“Do you not know that those who run in a race all run, but one receives the prize? Run in such a way that you may obtain it. And everyone who competes for the prize is temperate in all things. Now they do it to obtain a perishable crown, but we for an imperishable crown. Therefore I run thus: not with uncertainty. Thus I fight: not as one who beats the air. But I discipline my body and bring it into subjection, lest, when I have preached to others, I myself should become disqualified.” —1 Corinthians 9:24-27, NKJV
I’m currently re-reading a leadership devotional that I have read two previous times—Handbook to Leadership: Leadership in the Image of God.
This was one of the books on my reading list, along with a leadership Bible, when I first began my doctoral program. Although some classes had biblically based texts, I don’t recall having assigned readings from this particular devotional during the three years of classwork. Superficially, it would appear that the school wasted our money with this book and others like it, but I never interpreted things that way. I interpreted the requirement of the leadership devotional and the Bible as an implication that the college supported individual cultivation of our spiritual characters. They provided us with the tools, but in the end, it was up to us to use the material.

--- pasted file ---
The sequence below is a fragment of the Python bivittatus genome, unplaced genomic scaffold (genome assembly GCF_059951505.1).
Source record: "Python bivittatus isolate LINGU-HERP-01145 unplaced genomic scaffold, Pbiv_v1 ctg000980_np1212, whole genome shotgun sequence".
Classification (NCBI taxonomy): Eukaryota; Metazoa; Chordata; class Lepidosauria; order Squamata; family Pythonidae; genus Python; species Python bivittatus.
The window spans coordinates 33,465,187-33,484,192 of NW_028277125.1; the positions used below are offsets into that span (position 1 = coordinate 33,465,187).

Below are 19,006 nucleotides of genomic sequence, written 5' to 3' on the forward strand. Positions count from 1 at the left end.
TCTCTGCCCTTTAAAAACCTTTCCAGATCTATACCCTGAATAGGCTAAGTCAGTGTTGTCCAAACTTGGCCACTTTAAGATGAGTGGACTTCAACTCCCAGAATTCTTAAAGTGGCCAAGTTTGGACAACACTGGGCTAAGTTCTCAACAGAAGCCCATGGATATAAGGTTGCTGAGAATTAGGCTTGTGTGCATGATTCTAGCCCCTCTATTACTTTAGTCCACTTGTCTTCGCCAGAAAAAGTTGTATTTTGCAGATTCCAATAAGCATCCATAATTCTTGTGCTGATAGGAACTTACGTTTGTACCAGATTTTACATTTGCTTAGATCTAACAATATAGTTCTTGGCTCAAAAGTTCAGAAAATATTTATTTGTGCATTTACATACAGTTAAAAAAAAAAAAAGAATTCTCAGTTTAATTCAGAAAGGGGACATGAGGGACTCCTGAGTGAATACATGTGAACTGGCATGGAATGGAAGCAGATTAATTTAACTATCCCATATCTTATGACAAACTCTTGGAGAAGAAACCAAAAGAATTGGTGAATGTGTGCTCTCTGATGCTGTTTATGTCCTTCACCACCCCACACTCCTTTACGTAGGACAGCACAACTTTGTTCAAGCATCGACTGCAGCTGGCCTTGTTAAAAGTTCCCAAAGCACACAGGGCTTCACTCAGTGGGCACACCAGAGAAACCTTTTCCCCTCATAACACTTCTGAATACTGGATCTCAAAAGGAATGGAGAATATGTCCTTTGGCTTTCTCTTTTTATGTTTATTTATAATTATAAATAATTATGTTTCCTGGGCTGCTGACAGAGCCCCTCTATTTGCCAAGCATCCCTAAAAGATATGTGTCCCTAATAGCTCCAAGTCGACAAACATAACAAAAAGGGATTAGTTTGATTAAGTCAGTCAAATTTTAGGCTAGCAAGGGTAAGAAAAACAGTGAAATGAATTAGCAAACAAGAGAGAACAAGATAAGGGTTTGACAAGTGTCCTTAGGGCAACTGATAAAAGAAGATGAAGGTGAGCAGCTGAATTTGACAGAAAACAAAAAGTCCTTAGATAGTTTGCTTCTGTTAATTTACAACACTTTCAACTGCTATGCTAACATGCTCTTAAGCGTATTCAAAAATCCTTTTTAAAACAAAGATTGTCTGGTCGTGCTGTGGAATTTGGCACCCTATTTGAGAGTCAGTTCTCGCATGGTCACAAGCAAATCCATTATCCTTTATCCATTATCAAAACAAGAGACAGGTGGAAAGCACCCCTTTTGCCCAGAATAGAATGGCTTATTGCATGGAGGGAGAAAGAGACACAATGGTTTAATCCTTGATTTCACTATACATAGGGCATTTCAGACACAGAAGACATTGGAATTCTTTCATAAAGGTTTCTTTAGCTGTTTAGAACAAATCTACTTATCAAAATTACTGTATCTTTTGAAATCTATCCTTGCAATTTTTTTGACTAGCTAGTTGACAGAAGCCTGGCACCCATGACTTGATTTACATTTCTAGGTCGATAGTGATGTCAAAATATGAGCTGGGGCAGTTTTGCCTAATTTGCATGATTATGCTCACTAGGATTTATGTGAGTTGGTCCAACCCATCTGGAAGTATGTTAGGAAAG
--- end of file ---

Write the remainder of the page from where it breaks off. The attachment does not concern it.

I enjoy reading the devotional. Sometimes it challenges me. Sometimes it confirms something I have been contemplating. Other times, the devotional acts like a commentary by helping me better understand a Biblical passage or concept.
Week 14’s theme was self-discipline. The authors defined this concept as “that quality that allows a person to do what needs to be done when he or she doesn’t feel like doing it” (Boa et al., 2007, p. 144). The definition is simultaneously simplistic and powerful.
Think about it . . .
How often have we skipped doing something because we didn’t feel like it? I have noticed that a continued lack of discipline in one area will lead to a lack of discipline in others. This is a truth that I learned early in my adult life. If there is an area (or areas) in your life where you struggle with discipline, take inventory of your spiritual life. “Our spiritual lives form the core of our character. . . . Paul trained for his daily spiritual journey like a world-class athlete. Why? Because he wanted to have the self-control to finish the race without being disqualified” (Boa et al., 2007, p. 138).
God only wants the best for His children. Without discipline, progress on anything will remain stagnant. What can you learn from Paul’s words to help you move into your destiny?